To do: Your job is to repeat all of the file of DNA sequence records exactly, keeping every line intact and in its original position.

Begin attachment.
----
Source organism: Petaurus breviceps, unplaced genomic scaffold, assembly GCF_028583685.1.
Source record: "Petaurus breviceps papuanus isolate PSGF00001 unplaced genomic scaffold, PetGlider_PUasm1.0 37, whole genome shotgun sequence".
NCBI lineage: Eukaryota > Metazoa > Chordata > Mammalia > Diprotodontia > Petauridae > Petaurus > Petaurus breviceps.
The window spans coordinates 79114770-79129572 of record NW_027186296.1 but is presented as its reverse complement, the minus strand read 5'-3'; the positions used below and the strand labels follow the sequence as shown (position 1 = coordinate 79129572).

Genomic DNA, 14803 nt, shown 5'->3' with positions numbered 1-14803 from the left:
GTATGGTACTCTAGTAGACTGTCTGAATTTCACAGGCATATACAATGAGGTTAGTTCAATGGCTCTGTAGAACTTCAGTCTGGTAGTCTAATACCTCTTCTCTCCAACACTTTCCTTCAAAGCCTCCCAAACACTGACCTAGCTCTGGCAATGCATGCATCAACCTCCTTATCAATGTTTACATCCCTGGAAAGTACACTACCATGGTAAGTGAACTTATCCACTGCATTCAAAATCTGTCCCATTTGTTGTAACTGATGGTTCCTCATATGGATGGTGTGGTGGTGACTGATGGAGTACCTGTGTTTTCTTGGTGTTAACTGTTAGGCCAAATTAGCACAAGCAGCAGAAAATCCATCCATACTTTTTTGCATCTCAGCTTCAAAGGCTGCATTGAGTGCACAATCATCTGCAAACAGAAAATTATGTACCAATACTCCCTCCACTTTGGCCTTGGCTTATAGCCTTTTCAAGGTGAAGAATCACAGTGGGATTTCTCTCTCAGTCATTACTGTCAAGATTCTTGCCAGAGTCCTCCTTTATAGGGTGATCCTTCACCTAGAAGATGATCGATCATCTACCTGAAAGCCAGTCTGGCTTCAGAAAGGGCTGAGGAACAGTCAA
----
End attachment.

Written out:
Source organism: Petaurus breviceps, unplaced genomic scaffold, assembly GCF_028583685.1.
Source record: "Petaurus breviceps papuanus isolate PSGF00001 unplaced genomic scaffold, PetGlider_PUasm1.0 37, whole genome shotgun sequence".
NCBI lineage: Eukaryota > Metazoa > Chordata > Mammalia > Diprotodontia > Petauridae > Petaurus > Petaurus breviceps.
The window spans coordinates 79114770-79129572 of record NW_027186296.1 but is presented as its reverse complement, the minus strand read 5'-3'; the positions used below and the strand labels follow the sequence as shown (position 1 = coordinate 79129572).

Genomic DNA, 14803 nt, shown 5'->3' with positions numbered 1-14803 from the left:
GTATGGTACTCTAGTAGACTGTCTGAATTTCACAGGCATATACAATGAGGTTAGTTCAATGGCTCTGTAGAACTTCAGTCTGGTAGTCTAATACCTCTTCTCTCCAACACTTTCCTTCAAAGCCTCCCAAACACTGACCTAGCTCTGGCAATGCATGCATCAACCTCCTTATCAATGTTTACATCCCTGGAAAGTACACTACCATGGTAAGTGAACTTATCCACTGCATTCAAAATCTGTCCCATTTGTTGTAACTGATGGTTCCTCATATGGATGGTGTGGTGGTGACTGATGGAGTACCTGTGTTTTCTTGGTGTTAACTGTTAGGCCAAATTAGCACAAGCAGCAGAAAATCCATCCATACTTTTTTGCATCTCAGCTTCAAAGGCTGCATTGAGTGCACAATCATCTGCAAACAGAAAATTATGTACCAATACTCCCTCCACTTTGGCCTTGGCTTATAGCCTTTTCAAGGTGAAGAATCACAGTGGGATTTCTCTCTCAGTCATTACTGTCAAGATTCTTGCCAGAGTCCTCCTTTATAGGGTGATCCTTCACCTAGAAGATGATCGATCATCTACCTGAAAGCCAGTCTGGCTTCAGAAAGGGCTGAGGAACAGTCAA